The songs were primarily long format arrangements, each in itself an aural landscape that generated picturesque platforms for expansive improvisations which bloomed out of only the simplest elements. While possessing the freedom to go anywhere as a group, the compositions surfaced in a manner that came across as completely organic, including generous passages from John Coltrane’s Crescent and DeJohnette’s own Seventh D. These moments were so ideally suited that we in the audience could have been hypnotized without ever sensing the slightest disruption. Two 45-minute pieces made up the set, unraveling as if the music was actually floating on top of the silence, rather than attacking it as a way of commanding the courtesy and attention of those in the room.
The extraordinary ability of the players allowed for a limitless range of styles, colors, and textures. In the early part of the set, we would hear Colligan’s processed electric piano paired with a percussive, overdriven Rhodes, all of which accompanied a funk backbeat that recalled Miles Davis’ electric period, or at times even Ronald Shannon Jackson’s Decoding Society. The sounds emanating from Matt’s bass converged harmonically with the keyboards, structurally resembling the classical guitar in terms of his chordal movement and finger-picking style. Within minutes, he would turn another corner as the band departed like a flock of geese, shifting into a mode more akin to Jaco Pastorius, replete with distortion, chorus, tremolos, reverse looping, and a sustained droning pedal tone that sounded almost like a spaceship aligning its descent after having just entered earth’s atmosphere.
Don Byron turned in a powerful performance, alternating between clarinet and saxophone, and seemed to enjoy the ride as he swept in and out of free form playing – an ambrosia that provoked a number of grins from the audience, occasionally reminiscent of Roscoe Mitchell’s spirituous modal excursions with the Art Ensemble of Chicago during the latter 60’s and early 70’s. Colligan’s proficiency, dynamic range, and vastly imaginative palette could not be overstated, as he offered up a brilliant steel drum solo on synthesizer, and then later his stirring grand piano solo caused a riotous ovation that truly demonstrated why he’s one of jazz’s best kept secrets.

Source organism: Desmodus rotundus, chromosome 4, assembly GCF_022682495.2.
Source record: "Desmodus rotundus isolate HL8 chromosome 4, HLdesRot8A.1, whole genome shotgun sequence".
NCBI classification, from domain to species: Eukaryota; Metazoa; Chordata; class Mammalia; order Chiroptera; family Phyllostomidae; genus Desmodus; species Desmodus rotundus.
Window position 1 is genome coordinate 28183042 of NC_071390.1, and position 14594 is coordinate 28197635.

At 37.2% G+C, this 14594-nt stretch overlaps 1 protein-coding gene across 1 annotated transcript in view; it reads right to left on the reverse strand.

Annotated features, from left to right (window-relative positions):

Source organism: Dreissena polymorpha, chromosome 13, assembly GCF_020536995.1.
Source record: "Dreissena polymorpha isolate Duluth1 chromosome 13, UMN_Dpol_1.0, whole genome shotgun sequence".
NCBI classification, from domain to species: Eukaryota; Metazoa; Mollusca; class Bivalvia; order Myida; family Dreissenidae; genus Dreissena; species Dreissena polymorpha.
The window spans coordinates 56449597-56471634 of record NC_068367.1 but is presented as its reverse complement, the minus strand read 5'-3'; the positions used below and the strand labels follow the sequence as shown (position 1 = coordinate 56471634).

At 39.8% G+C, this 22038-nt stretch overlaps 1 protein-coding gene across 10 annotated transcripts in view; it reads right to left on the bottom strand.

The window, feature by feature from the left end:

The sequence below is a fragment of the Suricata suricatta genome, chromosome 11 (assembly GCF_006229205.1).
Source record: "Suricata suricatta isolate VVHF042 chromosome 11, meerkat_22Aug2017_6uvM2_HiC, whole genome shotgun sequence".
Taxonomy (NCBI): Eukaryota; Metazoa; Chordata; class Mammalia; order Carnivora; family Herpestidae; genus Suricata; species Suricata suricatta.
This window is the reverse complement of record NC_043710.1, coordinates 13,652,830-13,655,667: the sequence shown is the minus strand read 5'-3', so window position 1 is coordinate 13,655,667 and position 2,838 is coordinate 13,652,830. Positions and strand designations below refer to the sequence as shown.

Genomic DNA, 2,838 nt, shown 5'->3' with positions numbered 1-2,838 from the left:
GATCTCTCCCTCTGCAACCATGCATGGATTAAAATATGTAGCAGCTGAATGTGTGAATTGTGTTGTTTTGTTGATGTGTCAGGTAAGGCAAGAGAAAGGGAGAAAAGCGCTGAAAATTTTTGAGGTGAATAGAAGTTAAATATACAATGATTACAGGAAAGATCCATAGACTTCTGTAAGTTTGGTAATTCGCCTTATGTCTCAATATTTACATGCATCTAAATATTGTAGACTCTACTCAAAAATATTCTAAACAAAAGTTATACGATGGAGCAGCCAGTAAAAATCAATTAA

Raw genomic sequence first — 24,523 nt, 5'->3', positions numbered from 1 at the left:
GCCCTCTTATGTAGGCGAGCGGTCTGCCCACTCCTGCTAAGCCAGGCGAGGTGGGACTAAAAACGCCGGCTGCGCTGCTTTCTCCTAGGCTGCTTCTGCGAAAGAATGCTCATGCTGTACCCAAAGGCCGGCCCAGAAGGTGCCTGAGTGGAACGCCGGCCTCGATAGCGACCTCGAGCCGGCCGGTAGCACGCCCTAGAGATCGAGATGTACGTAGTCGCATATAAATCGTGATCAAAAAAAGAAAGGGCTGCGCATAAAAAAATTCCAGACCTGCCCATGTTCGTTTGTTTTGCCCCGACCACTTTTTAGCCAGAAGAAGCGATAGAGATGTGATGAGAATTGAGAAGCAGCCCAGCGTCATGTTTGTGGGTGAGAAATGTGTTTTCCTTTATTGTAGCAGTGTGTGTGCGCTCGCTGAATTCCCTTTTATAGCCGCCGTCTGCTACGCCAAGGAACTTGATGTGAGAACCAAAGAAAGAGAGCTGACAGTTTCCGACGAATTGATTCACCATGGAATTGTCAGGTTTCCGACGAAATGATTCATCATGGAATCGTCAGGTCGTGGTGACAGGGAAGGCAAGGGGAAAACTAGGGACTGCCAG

As with a multitude of Jack DeJohnette experiences, the drums take on a role and presence that absolutely defines the mood and terrain of each piece, dotting the landscape with musical statements that consistently provoke emotions far beyond the music. The reflection casts an afterglow that altogether encapsulates the man himself – always addressing people on and off the stage with an abiding welcome, and exuding a shade of benevolence that demonstrates a deep respect for art, our planet, and the many creators who live here. How fortunate are we to have celebrated his 70 years through what could adoringly be called Dances With Nature Spirits.